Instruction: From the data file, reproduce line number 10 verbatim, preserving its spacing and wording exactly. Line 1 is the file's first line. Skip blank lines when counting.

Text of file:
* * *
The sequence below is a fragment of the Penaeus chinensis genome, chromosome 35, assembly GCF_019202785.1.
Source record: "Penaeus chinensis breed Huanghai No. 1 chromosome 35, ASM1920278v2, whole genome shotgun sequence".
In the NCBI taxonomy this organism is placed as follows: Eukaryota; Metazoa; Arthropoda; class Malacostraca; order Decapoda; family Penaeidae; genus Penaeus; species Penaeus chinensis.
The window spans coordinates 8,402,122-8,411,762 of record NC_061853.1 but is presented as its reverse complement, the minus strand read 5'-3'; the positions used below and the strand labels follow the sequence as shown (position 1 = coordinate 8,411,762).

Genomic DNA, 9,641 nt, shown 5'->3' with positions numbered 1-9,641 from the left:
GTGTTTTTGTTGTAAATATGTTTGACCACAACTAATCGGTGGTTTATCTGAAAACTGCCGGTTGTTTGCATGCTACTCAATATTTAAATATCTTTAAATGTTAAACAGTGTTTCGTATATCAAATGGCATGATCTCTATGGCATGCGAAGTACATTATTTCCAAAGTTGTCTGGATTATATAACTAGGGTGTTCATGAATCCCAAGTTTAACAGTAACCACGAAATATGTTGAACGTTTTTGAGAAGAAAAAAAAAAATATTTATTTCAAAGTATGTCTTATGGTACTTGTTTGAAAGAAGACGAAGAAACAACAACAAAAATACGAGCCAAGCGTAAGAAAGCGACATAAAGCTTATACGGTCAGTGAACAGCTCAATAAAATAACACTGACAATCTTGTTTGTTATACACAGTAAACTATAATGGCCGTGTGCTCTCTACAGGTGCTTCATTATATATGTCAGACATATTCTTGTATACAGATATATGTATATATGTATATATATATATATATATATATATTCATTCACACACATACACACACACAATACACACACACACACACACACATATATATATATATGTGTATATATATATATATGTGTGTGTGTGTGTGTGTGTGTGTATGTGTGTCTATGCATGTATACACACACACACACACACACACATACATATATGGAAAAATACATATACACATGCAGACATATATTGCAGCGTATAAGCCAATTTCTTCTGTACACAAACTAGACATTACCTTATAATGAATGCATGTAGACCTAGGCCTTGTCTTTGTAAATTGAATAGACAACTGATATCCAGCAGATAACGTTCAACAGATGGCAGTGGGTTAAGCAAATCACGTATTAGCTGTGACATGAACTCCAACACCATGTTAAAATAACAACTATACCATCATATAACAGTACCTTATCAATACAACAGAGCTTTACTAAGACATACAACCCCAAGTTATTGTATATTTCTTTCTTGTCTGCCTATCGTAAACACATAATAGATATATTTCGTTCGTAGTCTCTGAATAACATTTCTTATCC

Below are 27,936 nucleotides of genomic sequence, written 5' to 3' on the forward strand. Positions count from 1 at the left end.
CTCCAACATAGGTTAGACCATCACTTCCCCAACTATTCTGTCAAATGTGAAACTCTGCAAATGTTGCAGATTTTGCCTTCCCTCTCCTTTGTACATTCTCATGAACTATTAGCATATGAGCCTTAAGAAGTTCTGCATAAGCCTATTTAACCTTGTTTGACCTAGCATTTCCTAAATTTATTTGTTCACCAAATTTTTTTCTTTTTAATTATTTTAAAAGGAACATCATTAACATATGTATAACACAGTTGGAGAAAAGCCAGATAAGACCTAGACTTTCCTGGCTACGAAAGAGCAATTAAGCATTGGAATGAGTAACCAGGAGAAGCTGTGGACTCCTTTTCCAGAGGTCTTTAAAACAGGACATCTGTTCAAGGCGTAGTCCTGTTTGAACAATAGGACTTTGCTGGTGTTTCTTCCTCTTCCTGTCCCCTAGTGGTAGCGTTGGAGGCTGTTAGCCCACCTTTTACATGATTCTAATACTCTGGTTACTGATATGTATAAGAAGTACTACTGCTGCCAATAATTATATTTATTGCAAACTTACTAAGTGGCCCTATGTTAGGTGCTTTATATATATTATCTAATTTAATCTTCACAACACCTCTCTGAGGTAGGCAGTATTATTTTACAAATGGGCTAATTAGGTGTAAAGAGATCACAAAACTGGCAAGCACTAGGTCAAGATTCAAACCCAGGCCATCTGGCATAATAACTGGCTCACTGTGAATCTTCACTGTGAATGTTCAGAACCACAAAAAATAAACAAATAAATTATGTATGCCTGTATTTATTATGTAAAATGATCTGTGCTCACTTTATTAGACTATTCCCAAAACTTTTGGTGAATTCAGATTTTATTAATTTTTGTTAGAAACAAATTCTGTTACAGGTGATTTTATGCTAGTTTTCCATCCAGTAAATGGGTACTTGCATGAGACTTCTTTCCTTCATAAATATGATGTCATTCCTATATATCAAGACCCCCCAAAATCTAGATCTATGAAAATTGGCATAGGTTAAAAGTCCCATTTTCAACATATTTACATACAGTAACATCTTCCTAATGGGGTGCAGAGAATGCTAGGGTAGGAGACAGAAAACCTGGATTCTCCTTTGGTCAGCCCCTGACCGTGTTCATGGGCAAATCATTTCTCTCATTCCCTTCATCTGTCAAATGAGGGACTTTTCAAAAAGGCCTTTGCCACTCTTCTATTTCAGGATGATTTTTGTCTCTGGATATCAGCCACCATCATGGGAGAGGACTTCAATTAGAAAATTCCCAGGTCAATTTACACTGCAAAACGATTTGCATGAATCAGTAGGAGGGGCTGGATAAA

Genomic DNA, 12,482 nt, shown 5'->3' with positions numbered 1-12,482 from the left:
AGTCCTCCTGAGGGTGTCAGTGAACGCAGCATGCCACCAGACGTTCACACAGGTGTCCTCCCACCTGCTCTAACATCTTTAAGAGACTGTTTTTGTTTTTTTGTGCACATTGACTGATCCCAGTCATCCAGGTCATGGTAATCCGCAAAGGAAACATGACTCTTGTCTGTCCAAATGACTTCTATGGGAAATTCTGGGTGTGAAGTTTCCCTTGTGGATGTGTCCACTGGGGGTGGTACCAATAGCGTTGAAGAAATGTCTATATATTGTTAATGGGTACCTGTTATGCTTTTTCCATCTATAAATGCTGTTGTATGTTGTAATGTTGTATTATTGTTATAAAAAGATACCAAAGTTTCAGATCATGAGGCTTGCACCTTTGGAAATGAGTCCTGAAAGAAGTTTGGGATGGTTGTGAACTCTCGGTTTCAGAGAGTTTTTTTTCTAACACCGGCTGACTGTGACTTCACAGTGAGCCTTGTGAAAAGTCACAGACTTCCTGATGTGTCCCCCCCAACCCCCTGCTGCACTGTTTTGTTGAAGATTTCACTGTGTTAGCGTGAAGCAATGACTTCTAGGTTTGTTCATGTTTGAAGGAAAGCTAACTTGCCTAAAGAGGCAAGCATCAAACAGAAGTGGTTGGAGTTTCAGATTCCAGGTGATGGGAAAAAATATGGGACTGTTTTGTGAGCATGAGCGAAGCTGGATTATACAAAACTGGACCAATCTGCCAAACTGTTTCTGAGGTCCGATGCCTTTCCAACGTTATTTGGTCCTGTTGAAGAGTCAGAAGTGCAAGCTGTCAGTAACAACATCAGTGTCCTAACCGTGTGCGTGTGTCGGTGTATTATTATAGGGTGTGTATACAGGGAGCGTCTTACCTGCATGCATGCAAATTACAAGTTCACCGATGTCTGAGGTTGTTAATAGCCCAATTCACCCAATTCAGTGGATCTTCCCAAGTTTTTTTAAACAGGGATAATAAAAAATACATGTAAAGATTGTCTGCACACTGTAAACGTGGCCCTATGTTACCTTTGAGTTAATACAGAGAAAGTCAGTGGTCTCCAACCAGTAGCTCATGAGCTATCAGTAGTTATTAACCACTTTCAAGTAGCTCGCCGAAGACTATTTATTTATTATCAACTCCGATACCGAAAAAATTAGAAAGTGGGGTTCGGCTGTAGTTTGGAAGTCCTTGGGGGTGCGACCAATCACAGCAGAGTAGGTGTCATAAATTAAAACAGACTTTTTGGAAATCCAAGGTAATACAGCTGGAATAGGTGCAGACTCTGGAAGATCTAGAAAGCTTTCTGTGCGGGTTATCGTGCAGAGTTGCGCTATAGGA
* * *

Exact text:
AGTCCTCCTGAGGGTGTCAGTGAACGCAGCATGCCACCAGACGTTCACACAGGTGTCCTCCCACCTGCTCTAACATCTTTAAGAGACTGTTTTTGTTTTTTTGTGCACATTGACTGATCCCAGTCATCCAGGTCATGGTAATCCGCAAAGGAAACATGACTCTTGTCTGTCCAAATGACTTCTATGGGAAATTCTGGGTGTGAAGTTTCCCTTGTGGATGTGTCCACTGGGGGTGGTACCAATAGCGTTGAAGAAATGTCTATATATTGTTAATGGGTACCTGTTATGCTTTTTCCATCTATAAATGCTGTTGTATGTTGTAATGTTGTATTATTGTTATAAAAAGATACCAAAGTTTCAGATCATGAGGCTTGCACCTTTGGAAATGAGTCCTGAAAGAAGTTTGGGATGGTTGTGAACTCTCGGTTTCAGAGAGTTTTTTTTCTAACACCGGCTGACTGTGACTTCACAGTGAGCCTTGTGAAAAGTCACAGACTTCCTGATGTGTCCCCCCCAACCCCCTGCTGCACTGTTTTGTTGAAGATTTCACTGTGTTAGCGTGAAGCAATGACTTCTAGGTTTGTTCATGTTTGAAGGAAAGCTAACTTGCCTAAAGAGGCAAGCATCAAACAGAAGTGGTTGGAGTTTCAGATTCCAGGTGATGGGAAAAAATATGGGACTGTTTTGTGAGCATGAGCGAAGCTGGATTATACAAAACTGGACCAATCTGCCAAACTGTTTCTGAGGTCCGATGCCTTTCCAACGTTATTTGGTCCTGTTGAAGAGTCAGAAGTGCAAGCTGTCAGTAACAACATCAGTGTCCTAACCGTGTGCGTGTGTCGGTGTATTATTATAGGGTGTGTATACAGGGAGCGTCTTACCTGCATGCATGCAAATTACAAGTTCACCGATGTCTGAGGTTGTTAATAGCCCAATTCACCCAATTCAGTGGATCTTCCCAAGTTTTTTTAAACAGGGATAATAAAAAATACATGTAAAGATTGTCTGCACACTGTAAACGTGGCCCTATGTTACCTTTGAGTTAATACAGAGAAAGTCAGTGGTCTCCAACCAGTAGCTCATGAGCTATCAGTAGTTATTAACCACTTTCAAGTAGCTCGCCGAAGACTATTTATTTATTATCAACTCCGATACCGAAAAAATTAGAAAGTGGGGTTCGGCTGTAGTTTGGAAGTCCTTGGGGGTGCGACCAATCACAGCAGAGTAGGTGTCATAAATTAAAACAGACTTTTTGGAAATCCAAGGTAATACAGCTGGAATAGGTGCAGACTCTGGAAGATCTAGAAAGCTTTCTGTGCGGGTTATCGTGCAGAGTTGCGCTATAGGA